lint-like tools for C++?

lint-like tools for C++?

Post by Scott Meye » Wed, 12 Jun 1996 04:00:00



Martin Klaus and I are undertaking an examination of lint-like tools
designed for C++ programs, i.e., tools that look for suspect usage of
C++ features in source code and issue appropriate warnings.  Examples
of such likely errors might include declaration of public data
members or failure to declare a virtual destructor in a base class.  

We have identified the following vendors and tools as candidates for
our study:

    Abraxas Software:              CodeCheck      
    Centerline Software:           C++Expert      
    Gimpel Software                Flexelint/PC-Lint
    HP:                            CodeAdvisor    
    ParaSoft:                      CodeWizard
    Programming Research:          QA/C++        
    Productivity Through Software: ProLint        

If you have personal experience with any of these tools, or if you
know of additional tools that check C++ usage that are not listed
here, I'd greatly appreciate it if you'd send me mail about it.

Note that we are only interested in tools that provide nontrivial
support for C++ source code.  We do not wish to consider tools that deal
only with the C subset of C++, nor are we much interested in tools that
focus on a program's dynamic behavior (e.g., monitors of memory usage).

Thanks for your help,

Scott

 
 
 

lint-like tools for C++?

Post by Zi » Sun, 16 Jun 1996 04:00:00




>Martin Klaus and I are undertaking an examination of lint-like tools
>designed for C++ programs, i.e., tools that look for suspect usage of
>C++ features in source code and issue appropriate warnings.  Examples
>of such likely errors might include declaration of public data
>members or failure to declare a virtual destructor in a base class.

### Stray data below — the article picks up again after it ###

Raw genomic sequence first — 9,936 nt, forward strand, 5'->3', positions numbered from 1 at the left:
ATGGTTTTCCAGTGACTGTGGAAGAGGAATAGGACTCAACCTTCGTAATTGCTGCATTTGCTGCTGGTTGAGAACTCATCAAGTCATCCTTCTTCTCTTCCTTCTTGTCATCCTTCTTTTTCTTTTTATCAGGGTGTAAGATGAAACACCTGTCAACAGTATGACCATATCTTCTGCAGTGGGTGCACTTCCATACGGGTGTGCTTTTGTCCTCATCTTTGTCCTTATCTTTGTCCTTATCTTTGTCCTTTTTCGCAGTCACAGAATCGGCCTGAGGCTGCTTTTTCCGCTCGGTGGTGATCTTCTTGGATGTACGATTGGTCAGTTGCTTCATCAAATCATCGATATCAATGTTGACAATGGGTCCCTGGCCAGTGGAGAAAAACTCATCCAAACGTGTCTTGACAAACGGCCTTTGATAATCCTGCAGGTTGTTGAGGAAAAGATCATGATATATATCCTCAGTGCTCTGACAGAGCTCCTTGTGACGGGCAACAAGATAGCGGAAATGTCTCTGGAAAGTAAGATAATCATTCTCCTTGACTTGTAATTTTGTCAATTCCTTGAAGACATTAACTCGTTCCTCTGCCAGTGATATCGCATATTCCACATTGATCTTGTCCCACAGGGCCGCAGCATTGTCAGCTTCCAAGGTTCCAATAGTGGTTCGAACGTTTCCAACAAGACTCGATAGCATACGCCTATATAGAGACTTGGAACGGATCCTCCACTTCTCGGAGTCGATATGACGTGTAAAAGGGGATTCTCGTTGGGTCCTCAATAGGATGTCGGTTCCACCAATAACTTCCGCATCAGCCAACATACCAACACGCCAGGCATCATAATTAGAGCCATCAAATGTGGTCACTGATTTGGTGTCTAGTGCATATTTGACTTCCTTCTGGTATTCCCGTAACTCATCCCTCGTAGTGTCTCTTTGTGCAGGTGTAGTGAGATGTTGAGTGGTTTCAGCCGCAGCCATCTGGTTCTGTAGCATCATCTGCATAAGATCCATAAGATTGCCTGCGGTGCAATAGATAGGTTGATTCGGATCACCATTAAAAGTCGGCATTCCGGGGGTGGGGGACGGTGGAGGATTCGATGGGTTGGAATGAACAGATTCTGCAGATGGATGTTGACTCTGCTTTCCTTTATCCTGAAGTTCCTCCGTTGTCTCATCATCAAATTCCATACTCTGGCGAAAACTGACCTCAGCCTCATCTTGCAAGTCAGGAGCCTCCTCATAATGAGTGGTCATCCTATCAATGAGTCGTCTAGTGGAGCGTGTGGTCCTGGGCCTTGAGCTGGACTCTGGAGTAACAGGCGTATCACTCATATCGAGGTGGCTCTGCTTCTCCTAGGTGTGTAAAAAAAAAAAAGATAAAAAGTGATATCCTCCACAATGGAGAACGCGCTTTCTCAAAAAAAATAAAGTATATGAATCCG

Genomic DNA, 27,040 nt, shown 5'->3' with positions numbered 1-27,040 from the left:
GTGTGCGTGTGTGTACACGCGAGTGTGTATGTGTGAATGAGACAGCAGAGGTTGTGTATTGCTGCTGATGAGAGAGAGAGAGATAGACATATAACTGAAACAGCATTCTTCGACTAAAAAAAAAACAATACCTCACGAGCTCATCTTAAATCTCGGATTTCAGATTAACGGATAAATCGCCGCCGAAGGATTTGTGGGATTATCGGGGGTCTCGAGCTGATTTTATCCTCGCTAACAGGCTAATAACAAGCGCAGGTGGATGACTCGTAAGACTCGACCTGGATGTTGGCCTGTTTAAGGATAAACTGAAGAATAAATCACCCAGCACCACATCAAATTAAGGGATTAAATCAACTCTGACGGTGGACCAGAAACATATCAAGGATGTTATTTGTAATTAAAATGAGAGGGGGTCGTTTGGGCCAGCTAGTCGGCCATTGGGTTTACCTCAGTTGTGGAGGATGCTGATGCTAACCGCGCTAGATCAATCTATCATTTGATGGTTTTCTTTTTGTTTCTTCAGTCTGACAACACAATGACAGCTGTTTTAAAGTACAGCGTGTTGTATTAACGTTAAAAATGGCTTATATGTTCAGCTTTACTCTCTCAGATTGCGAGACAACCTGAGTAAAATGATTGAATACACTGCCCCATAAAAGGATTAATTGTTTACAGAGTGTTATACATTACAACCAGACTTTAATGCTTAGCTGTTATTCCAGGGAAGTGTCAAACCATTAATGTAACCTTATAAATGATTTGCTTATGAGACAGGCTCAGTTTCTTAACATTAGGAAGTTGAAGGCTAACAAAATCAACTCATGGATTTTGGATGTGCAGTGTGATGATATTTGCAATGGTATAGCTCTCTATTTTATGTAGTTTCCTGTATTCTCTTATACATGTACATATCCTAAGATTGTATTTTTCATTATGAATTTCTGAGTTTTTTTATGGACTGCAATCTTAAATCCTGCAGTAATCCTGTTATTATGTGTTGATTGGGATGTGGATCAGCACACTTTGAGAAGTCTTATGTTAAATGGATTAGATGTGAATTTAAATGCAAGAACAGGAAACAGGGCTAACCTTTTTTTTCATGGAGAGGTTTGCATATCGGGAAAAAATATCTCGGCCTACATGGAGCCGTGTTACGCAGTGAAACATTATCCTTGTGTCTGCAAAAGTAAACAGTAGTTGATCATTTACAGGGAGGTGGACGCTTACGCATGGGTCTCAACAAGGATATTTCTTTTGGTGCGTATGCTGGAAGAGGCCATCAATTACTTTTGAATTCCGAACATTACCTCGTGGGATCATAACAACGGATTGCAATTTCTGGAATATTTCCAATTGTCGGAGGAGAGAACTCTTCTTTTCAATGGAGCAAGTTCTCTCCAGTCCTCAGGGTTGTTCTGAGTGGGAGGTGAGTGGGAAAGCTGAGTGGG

>We have identified the following vendors and tools as candidates for
>our study:

>    Abraxas Software:              CodeCheck      
>    Centerline Software:           C++Expert      
>    Gimpel Software                Flexelint/PC-Lint
>    HP:                            CodeAdvisor    
>    ParaSoft:                      CodeWizard
>    Programming Research:          QA/C++        
>    Productivity Through Software: ProLint        

>If you have personal experience with any of these tools, or if you
>know of additional tools that check C++ usage that are not listed
>here, I'd greatly appreciate it if you'd send me mail about it.

>Note that we are only interested in tools that provide nontrivial
>support for C++ source code.  We do not wish to consider tools that deal
>only with the C subset of C++, nor are we much interested in tools that
>focus on a program's dynamic behavior (e.g., monitors of memory usage).

>Thanks for your help,

>Scott


Hi

I think you left out:

Borland    CodeGuard
NuMega   BoundsChecker

Or else I didn't read you
Anyway Gimpel has now a C++ Lint

Ziv

 
 
 

1. Report on lint-like tools for C++

In June I posted asking for information on lint-like tools for C++,
because Martin Klaus and I are investigating such tools' capabilities.
We have now completed the first part of that investigation, and the
results will be published in the January 1997 issue of Dr. Dobbs
Journal.  In lieu of a posting summarizing the information I got from my
earlier request for information, Martin and I are making a
pre-publication draft of the paper available on the world wide web.
Here is the URL:

  http://www.teleport.com/~smeyers/ddjpaper1.html

Due to space constraints in the magazine, this on-line document is
actually more comprehensive than the published report will be, and its
links give it a more immediate flavor than it will have in print.
However, we are withholding one table from the on-line paper until the
magazine appears, because DDJ has what we consider to be a legitimate
commercial interest in providing information to its readers that hasn't
been available for several weeks on the Net.  We believe the on-line
paper remains quite informative even without the table, and certainly it
is more useful than most newsgroup summary postings.  At any rate, the
table will be made available on-line as soon as the magazine comes out,
probably sometime in early December.

If you have questions or comments on the paper, please direct them to

and away from my email for several weeks.

Thanks for your help with our research.  We hope you enjoy the paper.

Scott

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